As usual your list is an animation spectacular, though unlike last year I totally agree with your two picks. Where I ended up coming up short, at least on my own choices, is that I found the emotional beats Toy Story 3 pulled nearly exploitative in how easy it was to stab straight to the heart. Maybe that’s a good thing, I don’t know. I know I felt Tangled was more comfortable not taking the emotional cheap shots.

    Anyway, good list. Viva la 2010!

  3. @Stuart You are totally wrong about 28 Days Later. The third act of that movie is the best part, the final dissolve of this happy ideal of survivors making it through good intentions and faith in the power of humanity. Especially if you look at the movie itself as the shorthand version of the Romero trilogy, the finale of 28 Days Later is Day of the Dead made savage and brutal in a way that movie never really got to.

    I found the impact of that to be the best part of the movie. There’s this really dark, passionate place where that all comes from, the monsters of the humans coming to the fore and the zombies becoming little more than the environmental hazard they are always doomed to be. Without that, the movie would have been a slow build, pleasant jaunt through the zombie countryside without a payoff.

    • For me, the movie just becomes outright bad when the soldiers turn up. I see what you’re saying in your second paragraph, and maybe that’s how they intended it to come across, but I don’t think it plays that way onscreen.

      Even the acting seems to get bad at that point, with everything becoming too cartoonish and obvious against the more sombre, *better* movie it was before. I felt like it had an interesting, fresh take on the genre, up until the scenes that are like a jarring pantomime. It’s like we’ve suddenly taken a wrong turning into a Danny Dyer film.

  4. Ditty! Your list is great! I’m most happy about you giving some love to Shutter Island. I was a HUGE fan of the book and I couldn’t wait until the movie came out. While I feel like the book did a better job of the “surprise” at the end, I thought Scorsese did a great job adapting the feel of the movie from the book. The performances were amazing (DiCaprio is fast becoming one of my favorite actors).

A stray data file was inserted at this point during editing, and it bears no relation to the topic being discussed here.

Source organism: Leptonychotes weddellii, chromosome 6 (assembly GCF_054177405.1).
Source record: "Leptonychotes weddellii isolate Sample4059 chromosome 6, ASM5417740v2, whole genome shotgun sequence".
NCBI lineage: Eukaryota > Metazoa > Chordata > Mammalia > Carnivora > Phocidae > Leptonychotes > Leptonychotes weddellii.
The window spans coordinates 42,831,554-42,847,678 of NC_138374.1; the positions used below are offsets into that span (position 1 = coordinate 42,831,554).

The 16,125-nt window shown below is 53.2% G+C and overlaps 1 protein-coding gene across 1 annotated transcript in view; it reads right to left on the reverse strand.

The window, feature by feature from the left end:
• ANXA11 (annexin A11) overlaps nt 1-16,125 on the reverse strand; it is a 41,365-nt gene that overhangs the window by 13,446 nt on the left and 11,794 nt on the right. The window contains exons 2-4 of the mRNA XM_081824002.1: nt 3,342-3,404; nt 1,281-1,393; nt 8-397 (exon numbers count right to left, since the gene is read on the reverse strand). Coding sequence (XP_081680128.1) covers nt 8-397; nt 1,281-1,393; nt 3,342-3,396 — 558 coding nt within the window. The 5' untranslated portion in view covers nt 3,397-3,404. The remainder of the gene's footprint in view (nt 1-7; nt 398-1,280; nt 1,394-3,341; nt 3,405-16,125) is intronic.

Anyway, great list! I still need to see The King’s Speech and Black Swan. Oh, and Social Network. :o)

  5. Great top choices in there, Elizabeth! Most everything you picked would make my top 10 list except “Tangled,” which I did not see but I heard was pretty entertaining. Did you see “Winter’s Bone”? That will take top honors on my list when I finally make it. It started out as a little indie sleeper and turned into the Little Film That Could — amazing performances, amazing cinematography, you name it. It’s film noir set in the Ozarks with John Hawkes and Jennifer Lawrence giving career-defining performances.

    • Thanks, M! I did see WINTER’S BONE, but I seem to have a hard time connecting with films like that — in essence, how much bad stuff can we throw at the central character without completely crushing his or her soul? PRECIOUS hit me sort of the same way. I agree with you, especially re: Jennifer Lawrence. I’d like to see more from her certainly.

  6. Pingback: Ditty’s Favorite Movies of 2010 (via Elizabethan Theatre) | The No-Name Movie Blog

  7. Pingback: Ditty’s Favorite Movies of 2010 (via Elizabethan Theatre) | The No-Name Movie Blog